Medieval Cross
at Kildonan

The Sgurr on the Isle of Eigg

An Sgurr

Staying at the Tophouse

When you arrive on Eigg there are a great number of activities to make your holiday a memorable experience.


  • Sea & Shore
  • Ornithology
  • History
  • Botany
  • Visiting other Islands

Beachcombing and discovering the varied shore line

Walking from Laig bay to the Singing Sands at low tide, you will discover an amazing array of pools and geological formations. The shores of Eigg are teeming with wildlife, and it is common to see otters between Laig and the Singing Sands. The Singing Sands are only about twenty minutes from the house.

If you sail to Muck or Rum on the Sheerwater, porpoises, whales and dolphin sightings are a regular occurrence.

Rambling on Eigg Looking down on the Singing Sands

The whole island is open for walking

The Singing Sands
Looking over Laig Bay

Laig Bay


The Birds of EiggGolden Eagle on Eigg

There are over 120 species of birds on the island and you may well see a Golden Eagle (there are two resident pairs) and white-tailed eagles are regularly sighted. Hen Harriers hunt over the reed beds in front of the house.

John Chester, the retired Scottish Wildlife Trust warden on Eigg, has written a 52-page booket covering the island bird list. The book is available from the Isle of Eigg Craft Shop, along with many other books and leaflets about Eigg.

The Scottish Wildlife Trust island warden organises guided walks and children's activities during the Summer season.


Golden Eagle

Old Map of EiggEigg has a long and varied history, with Norse raiders, Irish missionaries and Clanranald chiefs leaving their mark on the island down the centuries. The first human habitation has been traced back to the Bronze age.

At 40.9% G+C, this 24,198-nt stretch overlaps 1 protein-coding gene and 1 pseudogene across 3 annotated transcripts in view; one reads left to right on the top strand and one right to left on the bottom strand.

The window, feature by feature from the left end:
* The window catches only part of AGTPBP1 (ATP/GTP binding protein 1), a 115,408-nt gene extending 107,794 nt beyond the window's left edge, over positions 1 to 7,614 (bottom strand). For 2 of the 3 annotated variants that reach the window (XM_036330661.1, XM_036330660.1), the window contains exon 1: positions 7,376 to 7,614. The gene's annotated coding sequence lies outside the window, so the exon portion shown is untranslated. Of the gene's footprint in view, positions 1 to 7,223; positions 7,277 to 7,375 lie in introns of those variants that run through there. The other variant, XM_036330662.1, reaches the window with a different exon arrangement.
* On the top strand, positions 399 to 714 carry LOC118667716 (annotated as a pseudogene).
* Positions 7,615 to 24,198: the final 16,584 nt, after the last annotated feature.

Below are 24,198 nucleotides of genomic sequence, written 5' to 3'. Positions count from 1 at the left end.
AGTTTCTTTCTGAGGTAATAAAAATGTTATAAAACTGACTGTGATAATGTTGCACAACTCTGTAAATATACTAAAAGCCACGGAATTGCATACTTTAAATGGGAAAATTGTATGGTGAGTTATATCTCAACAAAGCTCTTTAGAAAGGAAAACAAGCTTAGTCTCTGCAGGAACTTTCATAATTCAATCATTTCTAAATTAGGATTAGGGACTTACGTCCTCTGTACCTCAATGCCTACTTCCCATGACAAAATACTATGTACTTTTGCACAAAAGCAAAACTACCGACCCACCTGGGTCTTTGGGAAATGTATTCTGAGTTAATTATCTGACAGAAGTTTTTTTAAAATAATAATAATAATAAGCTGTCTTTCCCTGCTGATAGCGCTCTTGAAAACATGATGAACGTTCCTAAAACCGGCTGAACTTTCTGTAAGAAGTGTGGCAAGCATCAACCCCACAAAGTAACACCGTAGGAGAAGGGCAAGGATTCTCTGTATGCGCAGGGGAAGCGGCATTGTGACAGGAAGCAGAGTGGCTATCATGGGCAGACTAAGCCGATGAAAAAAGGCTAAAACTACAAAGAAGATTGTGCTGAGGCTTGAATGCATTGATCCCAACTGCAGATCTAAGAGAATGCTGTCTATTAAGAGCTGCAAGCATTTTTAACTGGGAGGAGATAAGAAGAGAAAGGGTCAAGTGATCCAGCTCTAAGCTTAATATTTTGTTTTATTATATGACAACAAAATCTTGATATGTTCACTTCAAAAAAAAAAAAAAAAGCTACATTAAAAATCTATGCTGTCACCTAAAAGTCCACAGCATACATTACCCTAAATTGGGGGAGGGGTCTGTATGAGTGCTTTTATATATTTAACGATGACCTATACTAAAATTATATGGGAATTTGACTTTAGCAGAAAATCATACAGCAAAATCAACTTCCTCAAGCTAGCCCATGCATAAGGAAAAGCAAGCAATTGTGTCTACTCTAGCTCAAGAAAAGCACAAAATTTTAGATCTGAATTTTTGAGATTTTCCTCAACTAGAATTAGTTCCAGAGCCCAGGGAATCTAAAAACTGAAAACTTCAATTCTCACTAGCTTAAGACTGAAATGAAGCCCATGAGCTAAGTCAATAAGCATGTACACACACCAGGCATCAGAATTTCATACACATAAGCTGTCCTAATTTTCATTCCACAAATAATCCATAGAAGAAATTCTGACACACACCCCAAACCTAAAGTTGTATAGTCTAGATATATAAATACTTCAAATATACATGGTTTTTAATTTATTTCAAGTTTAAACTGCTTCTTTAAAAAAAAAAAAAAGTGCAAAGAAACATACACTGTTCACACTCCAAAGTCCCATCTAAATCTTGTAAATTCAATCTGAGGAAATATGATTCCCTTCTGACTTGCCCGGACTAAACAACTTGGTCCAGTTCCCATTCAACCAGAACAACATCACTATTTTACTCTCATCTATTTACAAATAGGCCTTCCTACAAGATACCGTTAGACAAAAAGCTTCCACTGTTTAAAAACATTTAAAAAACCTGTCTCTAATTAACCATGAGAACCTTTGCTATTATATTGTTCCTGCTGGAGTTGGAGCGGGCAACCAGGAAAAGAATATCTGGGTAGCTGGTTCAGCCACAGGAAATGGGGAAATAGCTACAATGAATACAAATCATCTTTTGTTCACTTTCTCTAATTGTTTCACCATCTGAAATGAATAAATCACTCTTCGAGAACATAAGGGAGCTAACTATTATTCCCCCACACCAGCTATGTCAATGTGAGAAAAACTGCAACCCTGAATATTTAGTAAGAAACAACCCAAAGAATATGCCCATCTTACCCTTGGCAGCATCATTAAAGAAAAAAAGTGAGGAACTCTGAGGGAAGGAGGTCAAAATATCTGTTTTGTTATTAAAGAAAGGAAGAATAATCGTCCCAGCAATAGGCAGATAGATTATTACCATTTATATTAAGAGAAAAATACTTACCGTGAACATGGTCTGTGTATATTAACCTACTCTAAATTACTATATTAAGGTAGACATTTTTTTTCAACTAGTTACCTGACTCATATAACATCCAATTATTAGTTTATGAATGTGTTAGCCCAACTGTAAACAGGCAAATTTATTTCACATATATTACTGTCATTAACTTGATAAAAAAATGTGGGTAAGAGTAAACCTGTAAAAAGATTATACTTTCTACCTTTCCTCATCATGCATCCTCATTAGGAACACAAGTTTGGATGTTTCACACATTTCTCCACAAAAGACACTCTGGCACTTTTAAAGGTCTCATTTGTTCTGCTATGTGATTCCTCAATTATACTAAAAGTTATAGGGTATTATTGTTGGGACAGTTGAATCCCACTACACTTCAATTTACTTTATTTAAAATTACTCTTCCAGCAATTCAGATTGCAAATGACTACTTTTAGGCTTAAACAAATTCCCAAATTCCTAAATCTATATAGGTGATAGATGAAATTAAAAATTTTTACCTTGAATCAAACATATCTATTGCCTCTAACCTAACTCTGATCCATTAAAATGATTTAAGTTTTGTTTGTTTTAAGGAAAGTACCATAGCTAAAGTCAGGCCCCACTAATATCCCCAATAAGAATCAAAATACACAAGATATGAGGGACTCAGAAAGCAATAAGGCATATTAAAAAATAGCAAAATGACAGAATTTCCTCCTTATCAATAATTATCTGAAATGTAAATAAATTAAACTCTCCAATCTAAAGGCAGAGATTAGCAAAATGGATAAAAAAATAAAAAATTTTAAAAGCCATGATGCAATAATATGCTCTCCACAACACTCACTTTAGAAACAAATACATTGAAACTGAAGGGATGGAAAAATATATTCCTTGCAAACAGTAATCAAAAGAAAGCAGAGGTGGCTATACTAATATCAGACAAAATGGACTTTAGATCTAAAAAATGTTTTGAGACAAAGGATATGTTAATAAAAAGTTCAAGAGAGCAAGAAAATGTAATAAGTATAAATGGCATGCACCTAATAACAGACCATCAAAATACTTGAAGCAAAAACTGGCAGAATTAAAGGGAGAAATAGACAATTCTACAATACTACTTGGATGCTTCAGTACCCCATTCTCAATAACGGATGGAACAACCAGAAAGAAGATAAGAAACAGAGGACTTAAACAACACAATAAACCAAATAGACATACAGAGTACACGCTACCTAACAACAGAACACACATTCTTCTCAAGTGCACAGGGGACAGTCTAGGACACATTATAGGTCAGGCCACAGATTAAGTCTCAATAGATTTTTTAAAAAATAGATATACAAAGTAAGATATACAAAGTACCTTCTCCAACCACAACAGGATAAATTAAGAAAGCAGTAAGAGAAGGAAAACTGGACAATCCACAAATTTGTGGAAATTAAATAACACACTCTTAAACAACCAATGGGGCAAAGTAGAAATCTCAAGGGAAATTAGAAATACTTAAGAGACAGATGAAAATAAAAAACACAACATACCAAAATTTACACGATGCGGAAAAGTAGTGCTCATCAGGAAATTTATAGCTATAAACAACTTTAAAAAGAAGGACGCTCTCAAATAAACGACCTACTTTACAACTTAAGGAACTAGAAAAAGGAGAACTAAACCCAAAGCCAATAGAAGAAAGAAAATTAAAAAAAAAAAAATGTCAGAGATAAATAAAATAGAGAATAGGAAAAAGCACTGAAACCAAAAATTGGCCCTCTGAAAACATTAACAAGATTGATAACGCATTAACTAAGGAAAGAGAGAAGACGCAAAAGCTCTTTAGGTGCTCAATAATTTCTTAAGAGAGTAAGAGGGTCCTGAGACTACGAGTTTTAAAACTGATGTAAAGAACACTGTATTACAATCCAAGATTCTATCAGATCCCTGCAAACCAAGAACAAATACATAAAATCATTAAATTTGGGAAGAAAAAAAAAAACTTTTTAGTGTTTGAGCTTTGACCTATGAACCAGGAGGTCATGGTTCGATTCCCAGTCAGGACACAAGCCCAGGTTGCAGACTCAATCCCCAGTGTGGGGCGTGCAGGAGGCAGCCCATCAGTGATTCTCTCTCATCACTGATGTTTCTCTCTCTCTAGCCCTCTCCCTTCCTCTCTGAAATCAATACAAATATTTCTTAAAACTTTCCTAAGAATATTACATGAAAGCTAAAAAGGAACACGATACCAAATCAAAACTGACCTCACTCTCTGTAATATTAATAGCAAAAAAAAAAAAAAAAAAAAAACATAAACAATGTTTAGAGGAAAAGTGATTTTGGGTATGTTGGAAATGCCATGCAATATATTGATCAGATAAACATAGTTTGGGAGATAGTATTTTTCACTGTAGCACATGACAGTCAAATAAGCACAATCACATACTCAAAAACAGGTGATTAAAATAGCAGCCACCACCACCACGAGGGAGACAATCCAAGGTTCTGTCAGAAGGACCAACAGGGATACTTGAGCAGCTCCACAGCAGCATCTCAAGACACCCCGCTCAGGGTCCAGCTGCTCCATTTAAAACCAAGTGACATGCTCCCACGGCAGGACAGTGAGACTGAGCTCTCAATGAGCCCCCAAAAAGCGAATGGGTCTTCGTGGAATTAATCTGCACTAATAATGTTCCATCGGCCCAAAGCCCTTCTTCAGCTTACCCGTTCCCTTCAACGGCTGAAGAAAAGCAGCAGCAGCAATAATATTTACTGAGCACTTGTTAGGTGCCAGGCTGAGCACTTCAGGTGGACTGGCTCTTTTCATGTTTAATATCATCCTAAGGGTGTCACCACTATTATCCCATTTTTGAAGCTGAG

A colour leaflet about the main archaeological sites produced by the Royal Commission on the Ancient and Historical Monuments of Scotland is available in the island's craft shop.

The craft shop sells two informative books on the history of Eigg:

Camille Dressler Eigg, the Story of an Island (2007) and Susanna Wade Martins Eigg, an Island Landscape (2004).

There is also a very fine ‘coffee table' book covering all the Small Isles, with a substantial section on Eigg, by John Hunter, The Small Isles (2016). Copies of all three are kept in the house.

Wild Meadow FlowersEigg is 3049 hectares and is the second largest of the Small Isles. One of the great benefits of studying the botany of Eigg is the tremendous variety of habitats that it offers: peat bogs, sandy machair, moorland and much more.

Across this varied landscape, Eigg displays a wonderful array of wild flowers, sedges, grasses and heathers.

As you arrive on Eigg in the spring and early summer you will discover an amazing carpet of wild garlic as you first drive up the Pier Hill en-route to the Top House.

Eigg has a number of mature woods which offer the rambler a wonderful experience. Wild mushrooms are always a bonus for breakfast.

There is a booklet of island walks for sale in the craftshop at the Pier



Port Mhor Isle of Muck

Visitors can travel to Muck and Rum on day trips on the Sheerwater. The other islands offer something quite different from Eigg.

Isle of Rum

Rum is the largest of the Small Isles, with an area of 10,463 hectares. The island's red deer herd feature in the BBC programme Autumn Watch. A tour of the late Victorian Kinloch Castle is also a must.

Have a look at The Isle of Rum Website for a full history.

Isle of Muck

Muck is the most fertile of the Small Isles, and has been owned and farmed by the MacEwen Family since the late 1800's. Visit the Isle of Muck History Website for a full history. A highlight of any visit to Muck is having lunch in the tearoom. It is highly recommended. Visit this link for The main Isle of Muck Website